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Knight Foundation awards ASU Cronkite School $1.9M to innovate local TV news

Cronkite News students film a broadcast
February 08, 2018

The John S. and James L. Knight Foundation today announced a $1.9 million grant to Arizona State University’s Walter Cronkite School of Journalism and Mass Communication to advance digital and broadcast innovation in local television news.

The three-year grant will help to promote innovation in local TV news that fosters informed and engaged communities in three ways: experiments in television news broadcast formats and digital storytelling; leadership program to promote digital transformation, and a digital hub that shares research and best practices.

Associate Dean Mark Lodato serves as news director of Cronkite News, the faculty-led, student-produced news division of Arizona PBS. Here, he talks the challenges that local TV broadcasts face and why the Cronkite School is the perfect incubator for the solutions of the future.

Video by Ken Fagan/ASU Now

The grant will support the creation of a program for local TV news leaders that will help provide them with effective change-management strategies and tools. News leaders will also identify specific newsroom experiments that they would like to see tested through Cronkite News, including experimentation in both English- and Spanish-language TV news. The Cronkite School will seek out and catalogue effective and engaging local TV news initiatives already taking place across the country, compiling the information into an accessible online resource.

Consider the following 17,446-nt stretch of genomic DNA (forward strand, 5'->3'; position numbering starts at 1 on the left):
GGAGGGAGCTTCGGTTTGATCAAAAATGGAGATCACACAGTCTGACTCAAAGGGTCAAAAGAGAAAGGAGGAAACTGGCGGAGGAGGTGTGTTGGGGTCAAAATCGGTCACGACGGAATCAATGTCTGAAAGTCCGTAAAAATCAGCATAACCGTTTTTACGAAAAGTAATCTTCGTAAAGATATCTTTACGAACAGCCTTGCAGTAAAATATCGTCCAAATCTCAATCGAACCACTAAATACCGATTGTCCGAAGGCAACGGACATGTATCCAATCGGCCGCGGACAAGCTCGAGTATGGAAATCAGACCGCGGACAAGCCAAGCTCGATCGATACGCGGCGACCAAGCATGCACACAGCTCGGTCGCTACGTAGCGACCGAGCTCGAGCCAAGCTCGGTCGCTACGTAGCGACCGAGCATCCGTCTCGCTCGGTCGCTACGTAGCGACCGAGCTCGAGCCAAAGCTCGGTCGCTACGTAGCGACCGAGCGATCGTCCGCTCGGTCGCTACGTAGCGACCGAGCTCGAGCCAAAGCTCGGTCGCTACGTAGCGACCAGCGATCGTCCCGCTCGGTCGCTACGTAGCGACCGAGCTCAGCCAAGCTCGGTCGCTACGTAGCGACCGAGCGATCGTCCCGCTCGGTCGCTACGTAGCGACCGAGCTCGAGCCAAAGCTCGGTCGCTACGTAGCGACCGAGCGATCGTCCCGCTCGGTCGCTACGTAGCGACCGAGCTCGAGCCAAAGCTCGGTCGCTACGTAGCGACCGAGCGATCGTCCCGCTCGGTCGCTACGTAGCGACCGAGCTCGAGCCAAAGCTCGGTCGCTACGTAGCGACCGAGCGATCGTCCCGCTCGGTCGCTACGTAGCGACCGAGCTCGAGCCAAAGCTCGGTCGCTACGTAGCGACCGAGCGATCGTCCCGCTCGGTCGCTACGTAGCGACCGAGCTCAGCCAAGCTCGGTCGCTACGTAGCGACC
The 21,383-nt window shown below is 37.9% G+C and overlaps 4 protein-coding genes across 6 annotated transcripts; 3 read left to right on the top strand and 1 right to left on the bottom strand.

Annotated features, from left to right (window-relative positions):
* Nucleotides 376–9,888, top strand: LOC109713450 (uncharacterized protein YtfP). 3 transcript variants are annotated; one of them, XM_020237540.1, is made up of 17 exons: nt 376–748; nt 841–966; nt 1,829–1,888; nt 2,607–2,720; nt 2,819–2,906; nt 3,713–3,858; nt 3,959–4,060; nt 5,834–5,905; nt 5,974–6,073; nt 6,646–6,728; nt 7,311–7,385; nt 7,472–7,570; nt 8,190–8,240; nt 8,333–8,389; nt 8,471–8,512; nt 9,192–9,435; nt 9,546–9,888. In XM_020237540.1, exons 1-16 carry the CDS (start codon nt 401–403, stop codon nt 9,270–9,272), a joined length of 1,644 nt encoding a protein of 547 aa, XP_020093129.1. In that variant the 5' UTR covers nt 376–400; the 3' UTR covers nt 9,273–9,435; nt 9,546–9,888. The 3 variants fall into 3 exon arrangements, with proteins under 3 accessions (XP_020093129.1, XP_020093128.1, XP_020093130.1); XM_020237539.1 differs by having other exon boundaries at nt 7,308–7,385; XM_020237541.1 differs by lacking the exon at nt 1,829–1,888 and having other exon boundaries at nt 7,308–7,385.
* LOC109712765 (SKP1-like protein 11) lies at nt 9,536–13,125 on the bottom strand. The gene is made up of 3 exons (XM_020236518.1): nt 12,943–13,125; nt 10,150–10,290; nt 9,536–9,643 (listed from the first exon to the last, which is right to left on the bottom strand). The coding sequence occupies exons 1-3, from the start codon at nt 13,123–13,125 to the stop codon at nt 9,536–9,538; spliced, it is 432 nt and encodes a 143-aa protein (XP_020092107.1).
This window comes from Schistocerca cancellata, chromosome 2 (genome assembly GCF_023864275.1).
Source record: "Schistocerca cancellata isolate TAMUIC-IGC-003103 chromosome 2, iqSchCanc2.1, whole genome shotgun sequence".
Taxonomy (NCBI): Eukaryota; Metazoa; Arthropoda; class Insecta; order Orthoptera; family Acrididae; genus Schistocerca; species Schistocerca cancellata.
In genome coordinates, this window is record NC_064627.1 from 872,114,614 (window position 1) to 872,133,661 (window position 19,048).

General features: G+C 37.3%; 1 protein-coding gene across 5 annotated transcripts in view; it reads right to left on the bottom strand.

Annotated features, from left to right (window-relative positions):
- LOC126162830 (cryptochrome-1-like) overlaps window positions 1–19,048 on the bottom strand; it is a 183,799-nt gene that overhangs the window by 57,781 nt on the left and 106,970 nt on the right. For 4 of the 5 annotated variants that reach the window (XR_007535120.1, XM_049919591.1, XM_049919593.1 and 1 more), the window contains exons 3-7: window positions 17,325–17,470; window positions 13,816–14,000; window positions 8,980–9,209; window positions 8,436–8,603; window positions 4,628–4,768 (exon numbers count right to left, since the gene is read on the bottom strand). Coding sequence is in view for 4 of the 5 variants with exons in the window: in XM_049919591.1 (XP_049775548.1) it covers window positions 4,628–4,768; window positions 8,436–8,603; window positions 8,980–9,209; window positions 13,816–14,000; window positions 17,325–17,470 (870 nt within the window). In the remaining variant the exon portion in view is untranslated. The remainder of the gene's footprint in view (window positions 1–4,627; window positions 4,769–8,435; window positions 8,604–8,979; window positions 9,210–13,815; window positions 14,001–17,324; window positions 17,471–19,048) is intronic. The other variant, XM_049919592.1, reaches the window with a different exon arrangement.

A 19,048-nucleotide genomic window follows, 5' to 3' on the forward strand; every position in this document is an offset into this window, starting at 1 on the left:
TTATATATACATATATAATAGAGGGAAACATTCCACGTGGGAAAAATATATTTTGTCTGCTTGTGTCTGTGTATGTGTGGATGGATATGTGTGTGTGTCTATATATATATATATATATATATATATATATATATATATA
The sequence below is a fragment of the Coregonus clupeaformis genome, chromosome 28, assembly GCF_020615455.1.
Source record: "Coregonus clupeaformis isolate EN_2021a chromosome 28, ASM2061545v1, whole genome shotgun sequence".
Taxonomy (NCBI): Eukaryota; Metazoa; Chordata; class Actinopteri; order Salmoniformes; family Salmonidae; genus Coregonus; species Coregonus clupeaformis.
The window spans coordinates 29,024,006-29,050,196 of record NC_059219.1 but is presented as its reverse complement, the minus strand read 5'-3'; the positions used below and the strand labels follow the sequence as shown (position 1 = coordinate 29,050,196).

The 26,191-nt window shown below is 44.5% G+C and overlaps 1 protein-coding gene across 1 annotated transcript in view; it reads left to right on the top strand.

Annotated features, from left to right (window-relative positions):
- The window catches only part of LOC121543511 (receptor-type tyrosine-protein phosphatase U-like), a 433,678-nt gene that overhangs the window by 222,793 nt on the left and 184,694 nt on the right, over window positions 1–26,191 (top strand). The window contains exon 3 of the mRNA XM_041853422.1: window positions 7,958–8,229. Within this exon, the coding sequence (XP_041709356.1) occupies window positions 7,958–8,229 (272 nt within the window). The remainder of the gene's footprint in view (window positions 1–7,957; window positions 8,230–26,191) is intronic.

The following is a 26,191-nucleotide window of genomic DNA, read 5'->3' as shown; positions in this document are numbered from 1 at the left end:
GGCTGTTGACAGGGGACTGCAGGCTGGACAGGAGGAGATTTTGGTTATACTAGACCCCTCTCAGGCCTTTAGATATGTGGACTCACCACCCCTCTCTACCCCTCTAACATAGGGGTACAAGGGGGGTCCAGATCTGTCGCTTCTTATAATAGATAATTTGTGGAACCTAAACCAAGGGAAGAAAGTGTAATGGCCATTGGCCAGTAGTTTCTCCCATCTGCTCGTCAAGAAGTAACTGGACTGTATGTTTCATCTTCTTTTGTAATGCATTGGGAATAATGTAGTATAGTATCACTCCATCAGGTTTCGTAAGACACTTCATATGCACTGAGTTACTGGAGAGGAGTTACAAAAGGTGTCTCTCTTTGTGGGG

“The need for game-changing innovative ideas in local television news has never been more critical,” said Christopher Callahan, dean of the Cronkite School and Arizona PBS CEO. “This generous Knight Foundation support will allow television stations to beta test their ideas at the Cronkite School without the risks that often impede change and innovation in the media industry. We look forward this exciting initiative.”

Callahan said Knight Foundation has helped establish some of the school’s signature programs, providing more than $10 million in support. Knight-funded programs include Carnegie-Knight News21, a national fellowship program where top journalism students from across the country conduct national investigations into issues critical to Americans, and the Knight Chair in Journalism, a tenured professorship at Cronkite currently held by Pulitzer Prize-winning journalist Sarah Cohen, who led the data journalism team at the New York Times.

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